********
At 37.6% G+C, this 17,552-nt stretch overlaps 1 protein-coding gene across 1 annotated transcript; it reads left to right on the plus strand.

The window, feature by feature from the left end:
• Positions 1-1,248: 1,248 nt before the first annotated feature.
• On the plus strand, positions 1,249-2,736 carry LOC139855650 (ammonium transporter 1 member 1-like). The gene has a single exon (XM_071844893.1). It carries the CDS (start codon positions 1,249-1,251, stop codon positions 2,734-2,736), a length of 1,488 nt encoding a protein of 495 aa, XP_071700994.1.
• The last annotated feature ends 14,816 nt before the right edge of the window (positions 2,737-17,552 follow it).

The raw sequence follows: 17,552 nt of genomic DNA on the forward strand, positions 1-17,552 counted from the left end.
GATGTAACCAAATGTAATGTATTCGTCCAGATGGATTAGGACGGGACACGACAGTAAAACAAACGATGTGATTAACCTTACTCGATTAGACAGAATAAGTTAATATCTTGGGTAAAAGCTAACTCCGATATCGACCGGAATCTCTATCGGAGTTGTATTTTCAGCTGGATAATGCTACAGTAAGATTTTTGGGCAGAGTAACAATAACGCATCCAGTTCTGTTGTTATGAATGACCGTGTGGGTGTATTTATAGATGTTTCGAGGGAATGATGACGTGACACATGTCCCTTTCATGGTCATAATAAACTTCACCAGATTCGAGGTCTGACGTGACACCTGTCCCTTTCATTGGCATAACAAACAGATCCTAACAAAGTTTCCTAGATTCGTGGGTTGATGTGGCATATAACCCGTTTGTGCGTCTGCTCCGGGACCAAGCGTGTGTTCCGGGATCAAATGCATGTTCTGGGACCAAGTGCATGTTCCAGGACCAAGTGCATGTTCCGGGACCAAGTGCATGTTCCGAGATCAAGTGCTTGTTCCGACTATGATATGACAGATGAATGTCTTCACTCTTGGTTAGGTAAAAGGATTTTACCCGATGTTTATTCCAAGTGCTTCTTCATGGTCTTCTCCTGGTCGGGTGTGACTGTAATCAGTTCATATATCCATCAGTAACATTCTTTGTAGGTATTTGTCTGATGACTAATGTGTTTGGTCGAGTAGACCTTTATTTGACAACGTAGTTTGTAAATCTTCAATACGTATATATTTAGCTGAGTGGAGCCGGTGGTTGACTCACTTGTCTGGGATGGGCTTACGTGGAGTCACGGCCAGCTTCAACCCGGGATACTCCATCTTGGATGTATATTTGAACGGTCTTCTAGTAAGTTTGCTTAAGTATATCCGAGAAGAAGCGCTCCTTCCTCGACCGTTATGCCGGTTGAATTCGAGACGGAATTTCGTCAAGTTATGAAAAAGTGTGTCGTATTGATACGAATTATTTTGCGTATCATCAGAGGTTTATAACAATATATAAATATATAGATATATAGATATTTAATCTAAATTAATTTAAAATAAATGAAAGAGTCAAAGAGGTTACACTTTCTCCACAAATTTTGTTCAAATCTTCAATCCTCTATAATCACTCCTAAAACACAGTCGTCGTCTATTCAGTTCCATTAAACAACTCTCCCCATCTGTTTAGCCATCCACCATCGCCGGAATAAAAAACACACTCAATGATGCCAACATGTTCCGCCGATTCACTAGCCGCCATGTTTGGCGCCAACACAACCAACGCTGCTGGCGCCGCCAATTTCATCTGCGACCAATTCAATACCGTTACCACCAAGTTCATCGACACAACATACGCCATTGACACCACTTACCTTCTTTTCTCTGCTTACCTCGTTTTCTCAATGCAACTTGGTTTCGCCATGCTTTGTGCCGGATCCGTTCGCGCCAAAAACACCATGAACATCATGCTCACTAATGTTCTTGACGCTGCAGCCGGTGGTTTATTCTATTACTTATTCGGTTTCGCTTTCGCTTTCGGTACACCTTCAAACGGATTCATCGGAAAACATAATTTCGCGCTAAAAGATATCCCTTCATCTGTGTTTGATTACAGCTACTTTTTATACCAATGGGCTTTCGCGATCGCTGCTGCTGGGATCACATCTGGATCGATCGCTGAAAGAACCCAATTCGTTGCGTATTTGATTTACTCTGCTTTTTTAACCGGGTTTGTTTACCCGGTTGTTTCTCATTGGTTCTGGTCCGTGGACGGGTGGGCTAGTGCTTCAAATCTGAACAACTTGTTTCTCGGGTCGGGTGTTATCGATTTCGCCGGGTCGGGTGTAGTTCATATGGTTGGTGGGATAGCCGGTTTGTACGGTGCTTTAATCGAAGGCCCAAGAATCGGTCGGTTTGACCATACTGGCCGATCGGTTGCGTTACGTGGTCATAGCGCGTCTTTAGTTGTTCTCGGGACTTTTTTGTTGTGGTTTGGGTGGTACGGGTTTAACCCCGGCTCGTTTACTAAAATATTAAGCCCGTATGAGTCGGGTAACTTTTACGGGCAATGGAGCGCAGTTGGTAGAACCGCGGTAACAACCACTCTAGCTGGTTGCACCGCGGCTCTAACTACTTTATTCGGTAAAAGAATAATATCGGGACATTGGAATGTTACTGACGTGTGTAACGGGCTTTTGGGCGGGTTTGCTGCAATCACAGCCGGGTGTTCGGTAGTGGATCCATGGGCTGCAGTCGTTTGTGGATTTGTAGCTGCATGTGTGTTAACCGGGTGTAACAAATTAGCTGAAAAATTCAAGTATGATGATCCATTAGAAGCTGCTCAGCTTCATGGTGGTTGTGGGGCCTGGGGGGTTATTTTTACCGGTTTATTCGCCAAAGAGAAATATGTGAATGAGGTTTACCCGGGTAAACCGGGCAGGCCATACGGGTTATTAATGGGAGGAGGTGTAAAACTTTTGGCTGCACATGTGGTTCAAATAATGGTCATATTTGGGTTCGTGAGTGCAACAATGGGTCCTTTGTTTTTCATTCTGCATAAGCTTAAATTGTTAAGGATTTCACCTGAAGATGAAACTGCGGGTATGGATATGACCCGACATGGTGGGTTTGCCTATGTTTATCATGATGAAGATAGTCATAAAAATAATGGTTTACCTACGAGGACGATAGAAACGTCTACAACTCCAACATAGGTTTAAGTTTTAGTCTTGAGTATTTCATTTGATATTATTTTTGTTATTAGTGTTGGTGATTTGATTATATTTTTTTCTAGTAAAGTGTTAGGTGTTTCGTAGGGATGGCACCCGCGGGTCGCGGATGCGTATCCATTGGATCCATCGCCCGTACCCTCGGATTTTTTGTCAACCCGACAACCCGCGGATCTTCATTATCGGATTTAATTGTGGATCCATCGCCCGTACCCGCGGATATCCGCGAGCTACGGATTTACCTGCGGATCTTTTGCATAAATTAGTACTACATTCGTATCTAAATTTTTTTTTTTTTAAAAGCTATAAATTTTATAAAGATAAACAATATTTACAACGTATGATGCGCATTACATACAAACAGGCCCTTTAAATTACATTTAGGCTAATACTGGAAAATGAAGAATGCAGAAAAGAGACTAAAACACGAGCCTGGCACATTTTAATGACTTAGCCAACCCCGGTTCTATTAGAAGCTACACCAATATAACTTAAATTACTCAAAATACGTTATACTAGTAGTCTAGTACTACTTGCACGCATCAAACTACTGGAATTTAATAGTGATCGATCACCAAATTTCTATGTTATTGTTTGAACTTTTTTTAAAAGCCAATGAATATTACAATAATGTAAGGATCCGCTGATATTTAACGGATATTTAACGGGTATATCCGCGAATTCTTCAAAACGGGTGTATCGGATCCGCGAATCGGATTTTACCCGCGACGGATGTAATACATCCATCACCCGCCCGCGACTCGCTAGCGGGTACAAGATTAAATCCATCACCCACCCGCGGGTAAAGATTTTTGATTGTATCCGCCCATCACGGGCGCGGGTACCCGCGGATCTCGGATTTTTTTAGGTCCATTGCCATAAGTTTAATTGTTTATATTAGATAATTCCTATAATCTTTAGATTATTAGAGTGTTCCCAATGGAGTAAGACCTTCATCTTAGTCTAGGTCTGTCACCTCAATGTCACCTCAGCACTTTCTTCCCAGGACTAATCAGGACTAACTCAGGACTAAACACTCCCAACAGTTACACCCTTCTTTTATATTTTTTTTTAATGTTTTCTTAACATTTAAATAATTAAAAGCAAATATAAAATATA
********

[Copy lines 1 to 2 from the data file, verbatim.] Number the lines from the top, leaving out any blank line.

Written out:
At 37.6% G+C, this 17,552-nt stretch overlaps 1 protein-coding gene across 1 annotated transcript; it reads left to right on the plus strand.

The window, feature by feature from the left end: